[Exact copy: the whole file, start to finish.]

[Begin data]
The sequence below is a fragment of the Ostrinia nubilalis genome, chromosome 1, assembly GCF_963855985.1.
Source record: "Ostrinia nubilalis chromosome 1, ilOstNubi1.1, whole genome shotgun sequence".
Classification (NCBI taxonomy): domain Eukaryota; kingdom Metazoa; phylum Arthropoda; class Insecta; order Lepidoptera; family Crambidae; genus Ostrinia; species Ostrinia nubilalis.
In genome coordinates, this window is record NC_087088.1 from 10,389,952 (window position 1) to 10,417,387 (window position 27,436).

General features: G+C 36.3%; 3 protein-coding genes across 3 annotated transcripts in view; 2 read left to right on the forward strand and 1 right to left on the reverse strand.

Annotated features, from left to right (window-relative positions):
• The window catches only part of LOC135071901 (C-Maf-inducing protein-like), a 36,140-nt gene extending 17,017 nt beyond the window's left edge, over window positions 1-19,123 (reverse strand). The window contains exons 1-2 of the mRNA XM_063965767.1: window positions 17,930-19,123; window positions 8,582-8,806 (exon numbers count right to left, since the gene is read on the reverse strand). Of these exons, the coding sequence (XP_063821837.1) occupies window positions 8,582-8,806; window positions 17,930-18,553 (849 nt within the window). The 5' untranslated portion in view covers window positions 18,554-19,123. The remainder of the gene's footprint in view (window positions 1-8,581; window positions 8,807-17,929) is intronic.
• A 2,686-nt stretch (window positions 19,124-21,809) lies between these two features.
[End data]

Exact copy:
The sequence below is a fragment of the Ostrinia nubilalis genome, chromosome 1, assembly GCF_963855985.1.
Source record: "Ostrinia nubilalis chromosome 1, ilOstNubi1.1, whole genome shotgun sequence".
Classification (NCBI taxonomy): domain Eukaryota; kingdom Metazoa; phylum Arthropoda; class Insecta; order Lepidoptera; family Crambidae; genus Ostrinia; species Ostrinia nubilalis.
In genome coordinates, this window is record NC_087088.1 from 10,389,952 (window position 1) to 10,417,387 (window position 27,436).

General features: G+C 36.3%; 3 protein-coding genes across 3 annotated transcripts in view; 2 read left to right on the forward strand and 1 right to left on the reverse strand.

Annotated features, from left to right (window-relative positions):
• The window catches only part of LOC135071901 (C-Maf-inducing protein-like), a 36,140-nt gene extending 17,017 nt beyond the window's left edge, over window positions 1-19,123 (reverse strand). The window contains exons 1-2 of the mRNA XM_063965767.1: window positions 17,930-19,123; window positions 8,582-8,806 (exon numbers count right to left, since the gene is read on the reverse strand). Of these exons, the coding sequence (XP_063821837.1) occupies window positions 8,582-8,806; window positions 17,930-18,553 (849 nt within the window). The 5' untranslated portion in view covers window positions 18,554-19,123. The remainder of the gene's footprint in view (window positions 1-8,581; window positions 8,807-17,929) is intronic.
• A 2,686-nt stretch (window positions 19,124-21,809) lies between these two features.